A war on science, morals, and law

Many ‘scientific’ questions are more accurately considered moral questions. The Trump administration's approach to the environment fails on both counts.

A new report by the Union of Concerned Scientists accuses Trump’s Interior Department of “relentless attacks on science ranging from suppressing and sidelining the work of the department’s scientists to systematically refusing to act on climate change.”

To put it mildly, this is concerning.

The Union of Concerned Scientists is an advocacy group whose words are chosen to advance their viewpoint. They refer often to “science,” which we assume to be non-ideological, universal, and true. In this sense, science is the highest guiding principle that all should follow, as it is in the best interest of our nation and planet.

In practice, the power dynamics and other social divisions within our society don’t go away when one does “science.”

Yale sociologist Justin Farrell points out that disputes over the management of nature can be more moral than scientific in nature. Science can tell us how many wolves or grizzly bears live in Wyoming, or how much habitat and genetic diversity they need to survive as a species. But the belief that humans should manage nature to preserve intact ecosystems is a moral one.

Economics and politics matter too, as we determine whose interests and opinions matter most.

What’s it worth to us to protect Bears Ears National Monument, which encompasses land sacred to Native Americans? To Native Americans and those who support them, the land is priceless. The mining industries can put a specific price tag on the minerals in the ground.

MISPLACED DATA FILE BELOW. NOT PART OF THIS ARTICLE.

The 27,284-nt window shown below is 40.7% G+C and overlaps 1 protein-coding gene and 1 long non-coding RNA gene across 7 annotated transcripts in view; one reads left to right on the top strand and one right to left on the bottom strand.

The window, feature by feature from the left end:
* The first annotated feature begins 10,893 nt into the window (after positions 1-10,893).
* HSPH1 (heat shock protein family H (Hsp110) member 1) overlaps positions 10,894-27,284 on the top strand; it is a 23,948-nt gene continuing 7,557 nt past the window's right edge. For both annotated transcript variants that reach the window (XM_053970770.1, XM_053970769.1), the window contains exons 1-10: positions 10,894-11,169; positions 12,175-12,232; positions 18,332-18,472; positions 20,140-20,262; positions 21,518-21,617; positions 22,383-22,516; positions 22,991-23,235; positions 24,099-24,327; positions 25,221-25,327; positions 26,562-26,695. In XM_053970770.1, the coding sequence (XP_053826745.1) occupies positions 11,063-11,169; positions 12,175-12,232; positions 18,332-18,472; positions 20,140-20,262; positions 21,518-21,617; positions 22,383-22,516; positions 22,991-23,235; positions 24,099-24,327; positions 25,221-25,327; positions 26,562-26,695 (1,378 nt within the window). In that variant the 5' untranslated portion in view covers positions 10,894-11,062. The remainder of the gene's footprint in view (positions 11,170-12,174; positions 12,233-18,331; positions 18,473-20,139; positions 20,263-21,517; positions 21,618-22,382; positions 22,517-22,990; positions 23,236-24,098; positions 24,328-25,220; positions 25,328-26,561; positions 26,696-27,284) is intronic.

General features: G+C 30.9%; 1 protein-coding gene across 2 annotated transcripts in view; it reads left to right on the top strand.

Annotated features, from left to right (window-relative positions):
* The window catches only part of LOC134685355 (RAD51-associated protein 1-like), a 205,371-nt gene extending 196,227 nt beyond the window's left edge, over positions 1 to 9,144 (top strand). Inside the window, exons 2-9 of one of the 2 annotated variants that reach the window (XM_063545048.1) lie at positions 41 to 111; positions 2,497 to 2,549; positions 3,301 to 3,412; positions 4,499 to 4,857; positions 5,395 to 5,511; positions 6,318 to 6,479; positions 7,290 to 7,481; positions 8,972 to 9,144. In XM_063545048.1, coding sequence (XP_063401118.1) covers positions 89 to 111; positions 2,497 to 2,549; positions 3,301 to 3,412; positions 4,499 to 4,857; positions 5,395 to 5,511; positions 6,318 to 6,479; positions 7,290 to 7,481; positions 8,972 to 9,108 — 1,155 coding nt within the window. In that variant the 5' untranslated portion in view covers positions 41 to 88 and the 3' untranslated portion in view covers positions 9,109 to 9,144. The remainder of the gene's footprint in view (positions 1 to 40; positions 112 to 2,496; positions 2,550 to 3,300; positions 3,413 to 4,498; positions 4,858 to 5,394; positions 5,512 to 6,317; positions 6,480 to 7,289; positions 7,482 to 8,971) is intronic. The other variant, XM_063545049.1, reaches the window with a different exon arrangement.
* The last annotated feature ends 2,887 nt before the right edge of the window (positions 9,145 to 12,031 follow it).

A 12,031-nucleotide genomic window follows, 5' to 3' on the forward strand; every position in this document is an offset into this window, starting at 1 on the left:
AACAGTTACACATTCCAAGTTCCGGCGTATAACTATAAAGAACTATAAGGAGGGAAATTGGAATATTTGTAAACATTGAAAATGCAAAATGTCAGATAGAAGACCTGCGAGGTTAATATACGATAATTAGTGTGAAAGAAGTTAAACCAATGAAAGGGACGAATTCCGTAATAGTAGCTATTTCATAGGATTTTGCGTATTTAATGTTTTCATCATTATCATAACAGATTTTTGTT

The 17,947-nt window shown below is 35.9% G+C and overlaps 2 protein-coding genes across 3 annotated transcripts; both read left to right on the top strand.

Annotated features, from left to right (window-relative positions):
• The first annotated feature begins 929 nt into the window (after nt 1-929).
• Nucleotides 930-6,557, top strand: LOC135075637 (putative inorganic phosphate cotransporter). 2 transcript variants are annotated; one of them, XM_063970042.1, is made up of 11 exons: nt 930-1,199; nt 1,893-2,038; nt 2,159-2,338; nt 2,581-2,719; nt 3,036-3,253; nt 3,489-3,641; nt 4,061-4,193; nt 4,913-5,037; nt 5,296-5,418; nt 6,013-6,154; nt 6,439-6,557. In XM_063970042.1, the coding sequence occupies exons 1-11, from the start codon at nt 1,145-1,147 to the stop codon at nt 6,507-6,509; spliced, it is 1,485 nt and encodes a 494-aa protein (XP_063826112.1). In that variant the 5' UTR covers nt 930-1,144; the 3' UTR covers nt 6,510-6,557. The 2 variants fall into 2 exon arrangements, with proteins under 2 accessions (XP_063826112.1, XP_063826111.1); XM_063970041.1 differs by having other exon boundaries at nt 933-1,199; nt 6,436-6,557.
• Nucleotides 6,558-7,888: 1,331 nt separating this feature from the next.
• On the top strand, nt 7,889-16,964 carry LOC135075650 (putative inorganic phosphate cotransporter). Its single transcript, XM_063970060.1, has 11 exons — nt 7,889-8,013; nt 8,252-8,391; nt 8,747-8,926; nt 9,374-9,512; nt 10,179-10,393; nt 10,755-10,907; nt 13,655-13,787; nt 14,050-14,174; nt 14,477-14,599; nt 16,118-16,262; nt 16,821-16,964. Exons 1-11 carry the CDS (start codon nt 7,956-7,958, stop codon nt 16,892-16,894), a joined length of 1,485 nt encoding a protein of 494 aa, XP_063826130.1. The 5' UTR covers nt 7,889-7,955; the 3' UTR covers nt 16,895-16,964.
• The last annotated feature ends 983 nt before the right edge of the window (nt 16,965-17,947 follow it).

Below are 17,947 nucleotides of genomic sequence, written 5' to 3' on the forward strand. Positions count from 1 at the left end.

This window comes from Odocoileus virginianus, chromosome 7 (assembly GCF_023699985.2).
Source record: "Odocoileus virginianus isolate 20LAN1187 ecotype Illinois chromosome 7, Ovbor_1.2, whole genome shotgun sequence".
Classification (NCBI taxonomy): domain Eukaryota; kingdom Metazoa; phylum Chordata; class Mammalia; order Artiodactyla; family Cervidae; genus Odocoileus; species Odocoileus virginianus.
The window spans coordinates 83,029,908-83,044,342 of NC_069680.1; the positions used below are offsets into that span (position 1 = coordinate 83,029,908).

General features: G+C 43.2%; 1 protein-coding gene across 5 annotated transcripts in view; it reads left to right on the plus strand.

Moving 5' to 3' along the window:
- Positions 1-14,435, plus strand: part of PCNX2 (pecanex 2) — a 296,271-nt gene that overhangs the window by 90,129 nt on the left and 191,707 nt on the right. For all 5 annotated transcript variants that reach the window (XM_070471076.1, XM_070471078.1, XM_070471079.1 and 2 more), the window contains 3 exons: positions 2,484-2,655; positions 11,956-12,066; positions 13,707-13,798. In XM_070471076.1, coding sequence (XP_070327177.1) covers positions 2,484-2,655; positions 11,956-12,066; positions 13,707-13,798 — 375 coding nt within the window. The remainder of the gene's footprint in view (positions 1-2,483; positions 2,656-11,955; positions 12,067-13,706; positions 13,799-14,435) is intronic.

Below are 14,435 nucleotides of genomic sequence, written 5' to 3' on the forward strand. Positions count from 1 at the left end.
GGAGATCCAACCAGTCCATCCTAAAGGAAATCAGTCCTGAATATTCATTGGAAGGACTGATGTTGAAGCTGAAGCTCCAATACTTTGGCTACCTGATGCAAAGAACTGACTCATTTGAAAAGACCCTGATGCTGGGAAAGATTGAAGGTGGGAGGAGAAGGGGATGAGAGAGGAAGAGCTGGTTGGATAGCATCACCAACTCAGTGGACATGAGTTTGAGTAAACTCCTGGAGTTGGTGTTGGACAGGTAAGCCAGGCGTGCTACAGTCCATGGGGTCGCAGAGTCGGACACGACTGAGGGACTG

Whether it’s worth banning mining on land that is beautiful, ecologically valuable, and sacred to Native Americans is a moral question, not a scientific one.

That said, science is needed to help us make sound decisions that compromise between groups with competing values and interests. The government needs to produce, believe, and disseminate science that will allow it to act in the best interests of the American people, and to help the people hold the government accountable.

The Trump administration clearly isn’t doing that.

According to the LA Times, “Interior isn’t the only science agency that has been turned into a billboard for political and ideological propaganda. The Environmental Protection Agency has been similarly hollowed out, and the Department of Health and Human Services has all but abandoned its duty to advance Americans’ access to affordable healthcare.”

There’s another reason why we need solid science within the government: to enable the government to follow its own laws.

Trump’s administration is taking a see no evil, hear no evil approach. Without information about how a mining project might impact an endangered species, or human health, or water quality, they’re going to end up enabling projects that violate existing laws. Which is probably the point.

It’s understandable that some people disagree with our laws or don’t wish to follow them. However, we have a democratic process for changing those laws. When it comes to public safety regulations, industries and politicians have no business going around voters by suppressing the science needed to uphold the laws that protect them.

OtherWords columnist Jill Richardson is pursuing a PhD in sociology at the University of Wisconsin-Madison. She now lives in San Diego. Distributed by OtherWords.org.

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One Response to A war on science, morals, and law

  1. “To put it mildly, this is concerning.” But to put it straight: This is alarming and very disturbing. Unfortunately government mind control programs mislead and pacify the population.